How important is skin to your film? How do you react when you see a modern grindhouse-style revenge film with clothes never dropped? (Those PG-13 attempts do happen.)

FL: I have a rule that I don’t watch PG-13 movies. I feel that they are an entire waste of time. Any director who shoots a grindhouse film without exquisite, triumphant, dangerous, and naked women is doing a disservice to the genre and should move into a different field.

Do you see your film as a pastiche? It seems like you play on the expectations that modern viewers have for watching such films.

FL: This film is a love letter to all my favorite films and directors. It is for true grindhouse fans, no one else. I’m not interested in anything modern. I strive to communicate a timeless feel in all of my films. To me, that is the only way your picture will stand the test of time. I support anyone and anything that has to do with the support and promotion of the grindhouse genre.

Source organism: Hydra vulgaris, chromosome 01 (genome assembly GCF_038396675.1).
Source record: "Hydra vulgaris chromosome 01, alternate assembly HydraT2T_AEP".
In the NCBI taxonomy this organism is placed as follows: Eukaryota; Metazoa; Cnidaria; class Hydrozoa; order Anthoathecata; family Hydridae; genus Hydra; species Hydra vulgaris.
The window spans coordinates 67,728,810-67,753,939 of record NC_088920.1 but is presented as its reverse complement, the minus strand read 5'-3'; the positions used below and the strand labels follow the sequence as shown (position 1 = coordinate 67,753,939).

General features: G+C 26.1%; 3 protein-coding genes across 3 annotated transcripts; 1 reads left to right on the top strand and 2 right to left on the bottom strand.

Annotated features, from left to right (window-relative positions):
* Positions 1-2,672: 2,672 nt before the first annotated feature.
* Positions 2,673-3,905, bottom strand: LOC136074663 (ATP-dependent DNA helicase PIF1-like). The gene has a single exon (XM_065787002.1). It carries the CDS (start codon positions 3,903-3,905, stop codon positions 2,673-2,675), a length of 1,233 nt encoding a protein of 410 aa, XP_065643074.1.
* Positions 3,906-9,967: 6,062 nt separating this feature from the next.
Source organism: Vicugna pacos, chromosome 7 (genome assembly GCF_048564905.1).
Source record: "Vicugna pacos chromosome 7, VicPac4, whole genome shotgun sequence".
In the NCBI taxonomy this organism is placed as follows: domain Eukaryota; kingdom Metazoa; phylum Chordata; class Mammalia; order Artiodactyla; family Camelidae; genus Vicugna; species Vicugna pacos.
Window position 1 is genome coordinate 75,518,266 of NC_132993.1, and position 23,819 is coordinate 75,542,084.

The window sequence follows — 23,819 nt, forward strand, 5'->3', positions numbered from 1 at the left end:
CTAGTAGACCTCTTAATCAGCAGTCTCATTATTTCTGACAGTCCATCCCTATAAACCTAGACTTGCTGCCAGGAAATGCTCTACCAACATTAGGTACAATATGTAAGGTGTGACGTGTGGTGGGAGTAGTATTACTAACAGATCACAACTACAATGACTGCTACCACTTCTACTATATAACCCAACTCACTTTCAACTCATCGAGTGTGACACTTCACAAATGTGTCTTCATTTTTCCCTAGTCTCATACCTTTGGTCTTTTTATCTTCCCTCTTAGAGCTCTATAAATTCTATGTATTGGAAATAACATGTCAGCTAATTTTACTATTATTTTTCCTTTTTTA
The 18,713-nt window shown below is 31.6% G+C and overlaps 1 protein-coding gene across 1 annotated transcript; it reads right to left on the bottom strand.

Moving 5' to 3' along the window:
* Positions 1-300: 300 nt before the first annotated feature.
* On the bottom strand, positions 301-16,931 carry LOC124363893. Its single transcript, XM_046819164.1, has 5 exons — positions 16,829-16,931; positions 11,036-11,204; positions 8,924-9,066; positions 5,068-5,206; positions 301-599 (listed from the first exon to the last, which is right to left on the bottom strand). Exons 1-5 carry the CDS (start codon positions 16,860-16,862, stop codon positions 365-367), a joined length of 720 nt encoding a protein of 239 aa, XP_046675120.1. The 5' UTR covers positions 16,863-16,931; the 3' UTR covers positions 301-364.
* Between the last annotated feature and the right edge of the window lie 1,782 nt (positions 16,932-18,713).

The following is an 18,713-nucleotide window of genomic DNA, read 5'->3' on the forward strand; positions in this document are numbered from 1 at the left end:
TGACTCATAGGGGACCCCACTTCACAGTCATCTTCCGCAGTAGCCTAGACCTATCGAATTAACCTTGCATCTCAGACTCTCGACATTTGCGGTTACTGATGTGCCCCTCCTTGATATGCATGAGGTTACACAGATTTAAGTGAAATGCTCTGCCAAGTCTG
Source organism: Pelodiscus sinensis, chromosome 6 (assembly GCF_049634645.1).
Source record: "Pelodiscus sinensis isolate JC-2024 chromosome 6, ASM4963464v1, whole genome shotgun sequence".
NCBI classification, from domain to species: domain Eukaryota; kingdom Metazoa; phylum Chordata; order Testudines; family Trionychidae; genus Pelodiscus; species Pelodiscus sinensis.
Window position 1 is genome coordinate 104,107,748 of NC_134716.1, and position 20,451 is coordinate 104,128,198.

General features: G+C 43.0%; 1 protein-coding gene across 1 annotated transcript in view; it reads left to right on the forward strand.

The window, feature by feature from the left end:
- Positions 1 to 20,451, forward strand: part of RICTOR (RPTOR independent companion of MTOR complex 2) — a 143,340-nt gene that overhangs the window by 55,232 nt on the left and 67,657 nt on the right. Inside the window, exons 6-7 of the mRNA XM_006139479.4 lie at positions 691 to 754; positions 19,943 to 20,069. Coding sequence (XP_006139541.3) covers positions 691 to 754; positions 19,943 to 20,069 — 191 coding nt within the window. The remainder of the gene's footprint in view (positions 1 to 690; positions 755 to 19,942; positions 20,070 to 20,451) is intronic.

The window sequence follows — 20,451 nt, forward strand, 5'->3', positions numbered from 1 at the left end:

How did you get Sasha Grey involved in producing your project? I’d guess she came on after the fact, since she would have been a godsend to cast in a lead role.

FL: Sasha has a truly expansive knowledge of cinema, especially the French New Wave, and when she saw Operandi she was a huge champion of the film and decided to come onboard as a producer for the theatrical release through the New York-based production/distribution company The Zoo. She has been instrumental in the marketing and promotion of the film.

We are also talking about a tentative action film that I would direct and she would star in. I really look forward to showing the world the first art-house action star, SASHA GREY, at 24 frames per second.

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Ms. Grey, what caught your attention about Frankie’s project? Any particular elements that grabbed you about it?